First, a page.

And again we see the appeal of liberty, to those under the gun, Taiwan has been since 1949, and Hong Kong since 1997. We watched last year as the Hongkongers started with the old Hong Kong Colonial Flag and the Union Flag, and then borrowed the Stars and Stripes. I can’t say about you but I was moved. For all our problems, we remain the last best hope for liberty in this world, as we have been for centuries. And note that President Ing-wen was also quick to thank us for supporting her.

Not since the fall of the wall have so many clamored so loudly for freedom, not the artificial freedom that entities like the EU offer such as freedom from want, but real freedom to think and to say what one believes, you know American style freedom built on God-given rights.

This is what happens when America leads, people are empowered to seek their own freedom. We are seeing it in Europe, we are seeing it in Iran, and we are seeing it in Asia. Some call it the Trump Effect, and in truth, he is a focal point for it, as our president. But truly it is America and our history that produces this effect. The beacon fire in the city on the hill still burns brightly. May we keep it so.

Edmund Burke, George Will, and the Duke of Sussex

Senator Josh Hawley of Missouri notes in The Federalist that George Will was his introduction to Aristotle and Edmund Burke. I can’t say that but like Senator Hawley Will was for years a must read for me. Too bad that he changed, from Senator Hawley:

Will’s fulminations are typical of a certain set of Clinton and Bush-era commentators who call themselves “conservative” but sound more like a cartoon version of libertarianism. Will shrugs at the decline of the working class and the loss of the communities that sustain them. He celebrates instead the “spontaneous order of a market society,” by which he apparently means woke capital, offshoring, and the growing corporatist alliance between big government and big business.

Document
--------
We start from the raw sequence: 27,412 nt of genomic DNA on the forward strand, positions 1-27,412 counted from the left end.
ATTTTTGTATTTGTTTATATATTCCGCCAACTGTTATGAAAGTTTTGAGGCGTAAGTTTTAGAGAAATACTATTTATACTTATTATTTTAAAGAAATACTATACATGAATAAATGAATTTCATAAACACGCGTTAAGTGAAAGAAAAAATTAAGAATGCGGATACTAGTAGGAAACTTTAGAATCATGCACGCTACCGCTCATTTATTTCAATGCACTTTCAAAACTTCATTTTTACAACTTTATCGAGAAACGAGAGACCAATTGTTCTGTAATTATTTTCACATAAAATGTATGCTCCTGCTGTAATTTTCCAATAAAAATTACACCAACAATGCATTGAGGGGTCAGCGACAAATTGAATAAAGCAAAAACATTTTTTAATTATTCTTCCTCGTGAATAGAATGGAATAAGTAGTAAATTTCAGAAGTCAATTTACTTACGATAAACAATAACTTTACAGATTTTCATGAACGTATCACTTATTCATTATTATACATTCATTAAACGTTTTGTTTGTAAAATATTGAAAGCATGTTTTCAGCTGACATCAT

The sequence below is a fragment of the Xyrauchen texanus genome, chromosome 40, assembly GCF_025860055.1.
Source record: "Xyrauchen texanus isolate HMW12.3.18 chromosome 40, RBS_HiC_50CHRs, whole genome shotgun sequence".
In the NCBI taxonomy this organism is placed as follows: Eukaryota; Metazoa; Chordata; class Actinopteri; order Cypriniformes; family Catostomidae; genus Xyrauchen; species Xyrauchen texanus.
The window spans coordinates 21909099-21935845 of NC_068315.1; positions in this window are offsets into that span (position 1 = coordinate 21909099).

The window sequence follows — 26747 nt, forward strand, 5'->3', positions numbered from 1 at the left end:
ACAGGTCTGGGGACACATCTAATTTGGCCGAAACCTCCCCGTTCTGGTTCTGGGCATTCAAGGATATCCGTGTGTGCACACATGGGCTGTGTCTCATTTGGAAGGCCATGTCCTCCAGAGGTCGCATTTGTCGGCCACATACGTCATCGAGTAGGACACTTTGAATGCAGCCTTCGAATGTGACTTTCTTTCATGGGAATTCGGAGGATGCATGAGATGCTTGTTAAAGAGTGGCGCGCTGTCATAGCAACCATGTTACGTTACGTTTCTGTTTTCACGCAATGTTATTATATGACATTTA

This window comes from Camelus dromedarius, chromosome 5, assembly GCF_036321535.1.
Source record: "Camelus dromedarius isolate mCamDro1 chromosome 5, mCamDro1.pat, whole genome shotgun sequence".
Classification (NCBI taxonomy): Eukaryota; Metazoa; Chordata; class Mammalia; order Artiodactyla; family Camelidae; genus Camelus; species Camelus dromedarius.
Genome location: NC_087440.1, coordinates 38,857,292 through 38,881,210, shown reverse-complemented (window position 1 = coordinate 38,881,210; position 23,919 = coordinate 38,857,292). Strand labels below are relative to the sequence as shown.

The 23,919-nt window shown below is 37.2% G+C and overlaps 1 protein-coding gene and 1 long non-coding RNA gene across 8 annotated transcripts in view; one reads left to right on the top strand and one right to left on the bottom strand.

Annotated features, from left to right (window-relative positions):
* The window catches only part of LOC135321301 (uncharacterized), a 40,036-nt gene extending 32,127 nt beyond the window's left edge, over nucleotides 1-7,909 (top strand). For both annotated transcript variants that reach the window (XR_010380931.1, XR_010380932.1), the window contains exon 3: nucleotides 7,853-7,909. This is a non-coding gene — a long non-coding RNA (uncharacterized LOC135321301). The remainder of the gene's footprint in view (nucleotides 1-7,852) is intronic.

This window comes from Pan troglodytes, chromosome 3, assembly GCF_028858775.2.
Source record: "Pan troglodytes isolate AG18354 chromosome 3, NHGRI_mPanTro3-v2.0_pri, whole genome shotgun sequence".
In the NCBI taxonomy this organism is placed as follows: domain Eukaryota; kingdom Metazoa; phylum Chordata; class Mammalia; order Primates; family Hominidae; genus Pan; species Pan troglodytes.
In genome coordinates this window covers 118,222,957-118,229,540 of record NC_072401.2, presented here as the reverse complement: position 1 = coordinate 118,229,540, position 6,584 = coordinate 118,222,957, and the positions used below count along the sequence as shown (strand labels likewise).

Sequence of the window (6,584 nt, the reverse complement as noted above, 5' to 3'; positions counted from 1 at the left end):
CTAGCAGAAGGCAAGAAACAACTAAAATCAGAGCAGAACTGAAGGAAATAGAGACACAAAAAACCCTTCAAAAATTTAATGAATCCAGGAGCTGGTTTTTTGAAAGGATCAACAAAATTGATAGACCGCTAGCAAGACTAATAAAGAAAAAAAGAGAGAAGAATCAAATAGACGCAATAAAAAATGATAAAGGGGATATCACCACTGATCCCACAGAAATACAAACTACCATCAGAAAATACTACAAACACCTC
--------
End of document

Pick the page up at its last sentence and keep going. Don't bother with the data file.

Will advises working families displaced by lost jobs and neighborhoods to shut up and move, like the Joad family in Steinbeck’s “Grapes of Wrath.” Packing up all their belongings and abandoning their family farm demonstrated the Joads’ “dignity,” Will opines. Interesting. He might want to re-read Steinbeck.

Or Edmund Burke. Will casts himself as a champion of individual liberty, but his reduction of individual freedom to market choice—the right to buy cheap stuff from China—wouldn’t have made any sense to Burke. (Or the American founders. Or the voters who cast their ballots for Donald Trump.)

Burke understood that individual freedom is formed by culture and community, and you have to work to defend both. The “little platoons,” Burke said—home and church, school and neighborhood—are where we grow, where we learn to love, where we find the strength and support to make something of our lives. And they are where we forge the common bonds that sustain our national sense of purpose.

In a nutshell, that sums up much of the never Trump nonsense, doesn’t it? I can’t say with complete confidence that it is choosing one’s paycheck over one conscience, but it sure looks that way. In fact, it stinks of selling out, for a price, to the globalists, who seem to think that the most important part of trade is a cheap workforce. Of course, it also provides a way to prevent competition from other smaller companies (and individuals) who might just find a better way to make things in America (or Britain for that matter). And that’s even better for the corporatists.


A Time for Choosing

Gavin Ashenden has a few comments on the plan of the Sussex’s ‘to carve a progressive role’. I couldn’t agree more with him when he says:

There is a tragic element to the blinkeredness and immaturity that mistakes a bid for independence as ‘carving a progressive role.’It isn’t that at all of course. In reality it is choosing between two competing philosophies or ethics. One, which the monarchy is founded on and depends on, is a Christian one in which doing one’s duty on behalf of others takes priority over self-interest. The other is a concentration on self-interest and self expression (however it is justified) at the expense of self-sacrifice and duty.The problem for the Sussexes is that they  have chosen to put their own self-interests before their public  duty and family. It has been tried before both by ordinary people and by prominent people like Edward 8th. The tragedy is that it almost always ends in a growth of self-pity and sadness.

I can’t say I’m especially surprised, Meghan (or should that be ‘Me Again’?) like most actresses appears to have more ego than sense, not to mention an overdeveloped sense of entitlement, and an addiction to saying ‘Me, me, me!’ incessantly. Harry if he read his family history ought to know better though, and has shown some real leadership at times.

If one were to look at his grandmother’s and especially her mother’s life, one would see just how hard a taskmaster duty can be, even when it comes in a gilded carriage. But as General Lee often noted:

Duty, then is the sublimest word in our language. Do your duty in all things. You cannot do more; you should never wish to do less.